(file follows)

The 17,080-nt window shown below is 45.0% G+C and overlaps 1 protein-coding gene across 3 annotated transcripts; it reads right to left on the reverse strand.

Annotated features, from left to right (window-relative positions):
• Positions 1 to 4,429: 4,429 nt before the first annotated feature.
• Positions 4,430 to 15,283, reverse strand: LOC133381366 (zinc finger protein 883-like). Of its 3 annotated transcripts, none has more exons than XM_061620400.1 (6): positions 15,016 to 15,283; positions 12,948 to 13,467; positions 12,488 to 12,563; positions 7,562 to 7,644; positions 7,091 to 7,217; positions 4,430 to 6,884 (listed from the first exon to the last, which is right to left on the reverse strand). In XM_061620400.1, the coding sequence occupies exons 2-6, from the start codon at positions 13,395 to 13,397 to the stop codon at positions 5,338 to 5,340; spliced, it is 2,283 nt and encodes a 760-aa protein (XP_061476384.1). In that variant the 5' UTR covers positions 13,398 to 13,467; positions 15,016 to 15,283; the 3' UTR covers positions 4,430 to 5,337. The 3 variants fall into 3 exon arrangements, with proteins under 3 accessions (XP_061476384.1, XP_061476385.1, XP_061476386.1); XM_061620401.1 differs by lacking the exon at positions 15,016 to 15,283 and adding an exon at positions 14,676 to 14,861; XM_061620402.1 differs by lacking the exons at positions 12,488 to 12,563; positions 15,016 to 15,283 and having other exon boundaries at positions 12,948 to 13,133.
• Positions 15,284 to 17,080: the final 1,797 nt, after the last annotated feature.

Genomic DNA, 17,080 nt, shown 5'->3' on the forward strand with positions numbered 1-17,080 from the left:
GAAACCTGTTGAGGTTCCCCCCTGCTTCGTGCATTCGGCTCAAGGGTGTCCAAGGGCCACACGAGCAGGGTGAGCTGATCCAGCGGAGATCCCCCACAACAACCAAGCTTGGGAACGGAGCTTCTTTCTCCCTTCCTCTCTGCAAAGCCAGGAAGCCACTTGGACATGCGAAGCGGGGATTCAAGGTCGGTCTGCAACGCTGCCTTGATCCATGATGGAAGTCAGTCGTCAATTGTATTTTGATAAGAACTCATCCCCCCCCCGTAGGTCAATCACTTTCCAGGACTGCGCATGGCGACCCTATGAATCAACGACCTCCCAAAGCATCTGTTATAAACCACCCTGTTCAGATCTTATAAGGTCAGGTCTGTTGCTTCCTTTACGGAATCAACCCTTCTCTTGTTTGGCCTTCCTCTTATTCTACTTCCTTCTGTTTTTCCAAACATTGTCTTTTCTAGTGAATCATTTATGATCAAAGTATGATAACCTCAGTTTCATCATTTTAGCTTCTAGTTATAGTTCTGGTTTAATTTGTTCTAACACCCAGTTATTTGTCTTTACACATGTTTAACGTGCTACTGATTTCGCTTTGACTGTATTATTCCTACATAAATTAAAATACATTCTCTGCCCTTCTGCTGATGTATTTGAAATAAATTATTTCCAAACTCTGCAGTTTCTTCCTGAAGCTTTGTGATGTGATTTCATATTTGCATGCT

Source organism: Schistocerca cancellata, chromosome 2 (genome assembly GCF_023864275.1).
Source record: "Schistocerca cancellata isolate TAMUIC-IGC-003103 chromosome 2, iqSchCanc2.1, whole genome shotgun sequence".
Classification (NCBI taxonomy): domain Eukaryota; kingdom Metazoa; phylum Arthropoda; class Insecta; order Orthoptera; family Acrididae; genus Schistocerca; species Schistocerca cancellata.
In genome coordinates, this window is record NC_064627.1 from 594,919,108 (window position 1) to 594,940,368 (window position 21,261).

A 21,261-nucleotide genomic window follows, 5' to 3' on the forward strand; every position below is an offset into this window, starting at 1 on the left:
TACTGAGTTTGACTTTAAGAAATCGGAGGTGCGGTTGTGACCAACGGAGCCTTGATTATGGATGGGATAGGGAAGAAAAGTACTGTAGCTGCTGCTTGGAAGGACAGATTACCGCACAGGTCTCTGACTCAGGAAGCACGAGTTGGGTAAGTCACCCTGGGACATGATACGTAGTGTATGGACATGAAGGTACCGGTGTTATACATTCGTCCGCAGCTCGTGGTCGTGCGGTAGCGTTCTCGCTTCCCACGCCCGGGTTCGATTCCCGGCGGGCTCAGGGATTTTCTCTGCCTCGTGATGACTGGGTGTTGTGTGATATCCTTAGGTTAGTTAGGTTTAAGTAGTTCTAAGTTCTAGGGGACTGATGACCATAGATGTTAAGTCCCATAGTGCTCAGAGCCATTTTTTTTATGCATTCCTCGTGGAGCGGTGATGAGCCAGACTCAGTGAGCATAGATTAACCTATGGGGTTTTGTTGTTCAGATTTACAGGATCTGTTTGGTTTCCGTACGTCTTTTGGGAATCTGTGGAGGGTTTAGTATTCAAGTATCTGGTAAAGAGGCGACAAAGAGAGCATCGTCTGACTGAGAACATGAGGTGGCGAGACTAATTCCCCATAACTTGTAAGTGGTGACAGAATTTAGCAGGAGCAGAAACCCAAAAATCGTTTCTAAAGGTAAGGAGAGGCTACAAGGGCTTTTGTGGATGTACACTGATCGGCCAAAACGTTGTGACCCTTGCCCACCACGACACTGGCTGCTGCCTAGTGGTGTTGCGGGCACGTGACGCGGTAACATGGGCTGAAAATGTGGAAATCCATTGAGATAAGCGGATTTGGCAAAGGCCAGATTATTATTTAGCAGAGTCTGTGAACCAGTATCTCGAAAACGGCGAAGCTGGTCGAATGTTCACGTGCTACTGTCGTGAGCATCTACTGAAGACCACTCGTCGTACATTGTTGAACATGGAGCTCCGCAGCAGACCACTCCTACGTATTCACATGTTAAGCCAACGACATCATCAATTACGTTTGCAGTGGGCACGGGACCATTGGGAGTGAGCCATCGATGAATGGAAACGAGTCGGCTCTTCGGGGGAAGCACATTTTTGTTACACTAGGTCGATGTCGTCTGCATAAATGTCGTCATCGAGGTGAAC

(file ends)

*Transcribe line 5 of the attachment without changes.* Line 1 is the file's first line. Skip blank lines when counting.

• Positions 15,284 to 17,080: the final 1,797 nt, after the last annotated feature.